If you use any Facebook apps, they can track your location and create your location timeline based on the GPS data. Facebook can also figure out your location from events RSVPs, marketplace listings, and other check-ins. The company claims that your location history is private, but you must decide whether to trust it.

Devices and data on them

Facebook monitors what devices you’ve used to access their platform. This information can be helpful when you worry about your Facebook account being hacked since you can check where you’re logged in. But it’s useful for Facebook, too – the platform can use it for ad targeting, personalization, or to aggregate even more data about you.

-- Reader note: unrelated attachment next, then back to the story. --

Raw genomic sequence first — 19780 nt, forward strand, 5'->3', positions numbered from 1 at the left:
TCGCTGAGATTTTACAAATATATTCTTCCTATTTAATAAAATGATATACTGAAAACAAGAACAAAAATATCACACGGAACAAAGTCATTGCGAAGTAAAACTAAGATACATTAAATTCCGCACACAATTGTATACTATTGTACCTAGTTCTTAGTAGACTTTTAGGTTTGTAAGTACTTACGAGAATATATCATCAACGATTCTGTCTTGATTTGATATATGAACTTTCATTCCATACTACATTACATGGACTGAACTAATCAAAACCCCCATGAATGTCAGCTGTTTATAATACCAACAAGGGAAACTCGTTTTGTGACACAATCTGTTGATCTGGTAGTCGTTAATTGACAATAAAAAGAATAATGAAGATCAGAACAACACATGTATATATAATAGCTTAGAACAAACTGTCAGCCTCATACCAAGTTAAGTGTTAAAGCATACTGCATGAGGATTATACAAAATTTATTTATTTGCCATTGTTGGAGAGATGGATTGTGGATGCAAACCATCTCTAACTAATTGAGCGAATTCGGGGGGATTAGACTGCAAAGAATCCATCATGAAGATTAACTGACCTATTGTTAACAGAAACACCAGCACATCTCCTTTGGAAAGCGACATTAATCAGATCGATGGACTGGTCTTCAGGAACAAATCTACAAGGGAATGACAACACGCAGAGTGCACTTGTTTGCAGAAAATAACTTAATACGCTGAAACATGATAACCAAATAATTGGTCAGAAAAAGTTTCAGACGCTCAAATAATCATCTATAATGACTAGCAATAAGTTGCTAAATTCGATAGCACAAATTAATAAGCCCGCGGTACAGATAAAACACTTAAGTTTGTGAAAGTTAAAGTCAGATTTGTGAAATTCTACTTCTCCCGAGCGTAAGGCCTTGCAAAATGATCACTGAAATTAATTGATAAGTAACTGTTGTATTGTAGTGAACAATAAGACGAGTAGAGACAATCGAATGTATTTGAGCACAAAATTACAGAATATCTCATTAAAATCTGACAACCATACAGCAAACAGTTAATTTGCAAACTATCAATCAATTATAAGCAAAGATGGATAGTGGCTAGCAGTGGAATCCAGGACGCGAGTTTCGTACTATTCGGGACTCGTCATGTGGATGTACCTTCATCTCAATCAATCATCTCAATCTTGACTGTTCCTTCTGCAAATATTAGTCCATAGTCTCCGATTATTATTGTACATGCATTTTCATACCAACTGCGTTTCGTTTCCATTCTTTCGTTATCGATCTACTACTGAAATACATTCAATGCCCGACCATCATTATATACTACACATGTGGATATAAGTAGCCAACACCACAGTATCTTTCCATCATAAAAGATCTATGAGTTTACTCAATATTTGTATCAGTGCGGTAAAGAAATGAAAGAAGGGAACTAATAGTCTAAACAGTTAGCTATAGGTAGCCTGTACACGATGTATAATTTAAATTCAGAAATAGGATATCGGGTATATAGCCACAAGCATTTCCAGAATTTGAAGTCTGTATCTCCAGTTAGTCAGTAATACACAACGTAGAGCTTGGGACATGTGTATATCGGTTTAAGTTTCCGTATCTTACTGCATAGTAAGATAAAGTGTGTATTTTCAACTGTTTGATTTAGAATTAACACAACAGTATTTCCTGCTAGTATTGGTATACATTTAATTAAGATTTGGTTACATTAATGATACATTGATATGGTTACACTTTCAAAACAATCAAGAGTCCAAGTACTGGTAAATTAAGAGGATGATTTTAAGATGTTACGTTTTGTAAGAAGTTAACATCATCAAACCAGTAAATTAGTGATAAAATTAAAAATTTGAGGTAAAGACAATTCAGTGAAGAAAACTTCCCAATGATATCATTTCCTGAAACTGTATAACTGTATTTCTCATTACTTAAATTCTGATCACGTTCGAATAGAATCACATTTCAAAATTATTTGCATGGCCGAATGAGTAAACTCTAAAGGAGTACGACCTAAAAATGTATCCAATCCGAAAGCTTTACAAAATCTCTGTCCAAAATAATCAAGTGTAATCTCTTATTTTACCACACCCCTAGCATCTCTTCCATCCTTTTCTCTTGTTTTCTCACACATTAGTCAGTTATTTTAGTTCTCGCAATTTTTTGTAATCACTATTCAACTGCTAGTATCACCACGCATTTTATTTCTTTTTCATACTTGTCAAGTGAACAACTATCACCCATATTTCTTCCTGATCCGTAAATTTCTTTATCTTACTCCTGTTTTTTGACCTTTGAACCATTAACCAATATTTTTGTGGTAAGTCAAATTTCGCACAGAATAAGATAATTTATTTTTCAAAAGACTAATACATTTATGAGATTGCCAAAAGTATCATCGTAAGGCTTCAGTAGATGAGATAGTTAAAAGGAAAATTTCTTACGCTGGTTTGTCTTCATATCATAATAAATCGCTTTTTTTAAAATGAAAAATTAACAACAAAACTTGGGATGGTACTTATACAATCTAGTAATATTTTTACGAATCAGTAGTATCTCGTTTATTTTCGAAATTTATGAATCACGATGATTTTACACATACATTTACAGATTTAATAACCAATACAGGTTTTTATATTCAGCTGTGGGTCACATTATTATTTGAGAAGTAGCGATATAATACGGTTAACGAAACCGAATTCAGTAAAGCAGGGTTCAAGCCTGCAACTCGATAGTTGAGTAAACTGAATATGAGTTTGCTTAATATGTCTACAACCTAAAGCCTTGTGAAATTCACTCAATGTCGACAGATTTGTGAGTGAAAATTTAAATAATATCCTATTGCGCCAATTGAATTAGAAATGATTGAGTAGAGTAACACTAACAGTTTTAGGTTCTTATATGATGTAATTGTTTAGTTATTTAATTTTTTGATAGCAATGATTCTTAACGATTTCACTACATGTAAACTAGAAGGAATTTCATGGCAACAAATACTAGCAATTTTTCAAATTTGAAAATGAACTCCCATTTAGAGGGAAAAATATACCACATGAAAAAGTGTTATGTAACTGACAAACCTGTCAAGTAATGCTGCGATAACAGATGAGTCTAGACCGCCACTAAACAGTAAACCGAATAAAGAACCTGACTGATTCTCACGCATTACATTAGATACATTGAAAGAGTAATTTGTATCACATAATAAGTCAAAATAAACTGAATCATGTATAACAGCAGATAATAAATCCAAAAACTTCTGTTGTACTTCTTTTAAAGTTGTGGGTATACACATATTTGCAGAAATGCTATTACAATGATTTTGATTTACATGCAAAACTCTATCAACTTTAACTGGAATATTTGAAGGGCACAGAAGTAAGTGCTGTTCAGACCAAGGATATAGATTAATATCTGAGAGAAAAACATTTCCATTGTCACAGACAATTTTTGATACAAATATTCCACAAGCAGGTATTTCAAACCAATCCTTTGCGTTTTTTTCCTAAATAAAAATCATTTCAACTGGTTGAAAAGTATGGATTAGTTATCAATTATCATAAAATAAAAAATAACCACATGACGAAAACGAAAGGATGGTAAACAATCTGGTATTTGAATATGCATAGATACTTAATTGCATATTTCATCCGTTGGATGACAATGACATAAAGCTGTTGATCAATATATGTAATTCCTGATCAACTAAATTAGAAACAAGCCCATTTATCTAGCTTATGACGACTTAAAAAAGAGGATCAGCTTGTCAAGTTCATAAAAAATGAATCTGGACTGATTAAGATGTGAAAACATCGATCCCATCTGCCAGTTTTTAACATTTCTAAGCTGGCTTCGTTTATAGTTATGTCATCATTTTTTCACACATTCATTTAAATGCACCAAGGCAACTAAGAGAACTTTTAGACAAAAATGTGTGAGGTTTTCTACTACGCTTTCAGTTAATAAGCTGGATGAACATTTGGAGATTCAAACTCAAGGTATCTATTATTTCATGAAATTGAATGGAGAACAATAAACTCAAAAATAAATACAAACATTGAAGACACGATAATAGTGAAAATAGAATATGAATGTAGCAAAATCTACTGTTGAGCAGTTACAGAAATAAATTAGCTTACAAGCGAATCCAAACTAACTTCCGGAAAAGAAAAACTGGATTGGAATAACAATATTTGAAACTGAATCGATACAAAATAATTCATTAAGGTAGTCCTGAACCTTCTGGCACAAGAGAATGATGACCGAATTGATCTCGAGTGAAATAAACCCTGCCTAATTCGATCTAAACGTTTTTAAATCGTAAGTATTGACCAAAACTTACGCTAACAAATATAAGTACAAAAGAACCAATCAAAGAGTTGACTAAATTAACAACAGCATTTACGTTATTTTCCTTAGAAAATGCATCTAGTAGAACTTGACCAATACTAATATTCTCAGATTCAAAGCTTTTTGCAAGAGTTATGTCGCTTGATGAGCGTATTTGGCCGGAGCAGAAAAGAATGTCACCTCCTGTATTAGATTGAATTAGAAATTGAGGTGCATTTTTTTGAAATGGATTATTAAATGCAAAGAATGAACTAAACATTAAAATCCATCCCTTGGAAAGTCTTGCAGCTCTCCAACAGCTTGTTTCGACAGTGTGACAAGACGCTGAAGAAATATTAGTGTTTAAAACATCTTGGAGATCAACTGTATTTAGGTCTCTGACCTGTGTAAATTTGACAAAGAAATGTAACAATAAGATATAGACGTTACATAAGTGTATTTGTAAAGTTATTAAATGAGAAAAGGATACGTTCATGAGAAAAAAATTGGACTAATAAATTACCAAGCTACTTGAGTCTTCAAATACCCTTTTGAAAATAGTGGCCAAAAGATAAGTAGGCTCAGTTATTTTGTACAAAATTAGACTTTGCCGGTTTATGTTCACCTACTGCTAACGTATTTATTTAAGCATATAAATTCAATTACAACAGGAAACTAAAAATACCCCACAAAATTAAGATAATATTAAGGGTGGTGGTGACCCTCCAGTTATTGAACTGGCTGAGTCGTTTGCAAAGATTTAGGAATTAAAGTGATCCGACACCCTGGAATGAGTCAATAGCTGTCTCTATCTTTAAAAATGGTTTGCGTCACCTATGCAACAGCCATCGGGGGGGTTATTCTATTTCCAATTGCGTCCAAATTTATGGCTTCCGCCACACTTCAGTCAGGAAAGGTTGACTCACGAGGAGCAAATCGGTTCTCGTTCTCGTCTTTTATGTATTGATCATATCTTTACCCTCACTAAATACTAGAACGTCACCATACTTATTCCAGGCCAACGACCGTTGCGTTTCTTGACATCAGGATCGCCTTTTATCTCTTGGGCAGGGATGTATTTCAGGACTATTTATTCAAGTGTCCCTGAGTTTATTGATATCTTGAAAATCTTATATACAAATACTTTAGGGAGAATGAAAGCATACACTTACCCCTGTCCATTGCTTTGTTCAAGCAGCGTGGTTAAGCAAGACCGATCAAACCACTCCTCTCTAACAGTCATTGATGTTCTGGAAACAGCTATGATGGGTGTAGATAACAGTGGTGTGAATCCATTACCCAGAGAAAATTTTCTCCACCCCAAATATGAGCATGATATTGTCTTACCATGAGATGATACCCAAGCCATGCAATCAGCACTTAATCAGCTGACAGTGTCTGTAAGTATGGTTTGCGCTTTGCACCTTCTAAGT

When installing the Facebook or Messenger apps on your phone, Facebook also asks for app permissions, such as to access your phone’s contact list, camera, and microphone. It gives Facebook even more information about you, including people in your contacts.

Credit card details

If you’ve used Meta Pay (previously Facebook Pay) or ever paid for game subscriptions, goods from the marketplace, or Facebook advertising, Meta will process your payment card details. You’ll also be able to find the payment history in Meta’s Accounts Center.

Interests and opinions

Facebook deduces your interests and opinions based on your overall Facebook activity – the pages you liked, events you attended, and ads you clicked on. Facebook knows what music and movies you like and your religious and political views.

Previously, you could see what Facebook thought you liked on your profile, and it was accurate to the point of being creepy. You cannot view this information anymore, but it’s safe to assume Facebook still analyzes your data and activity.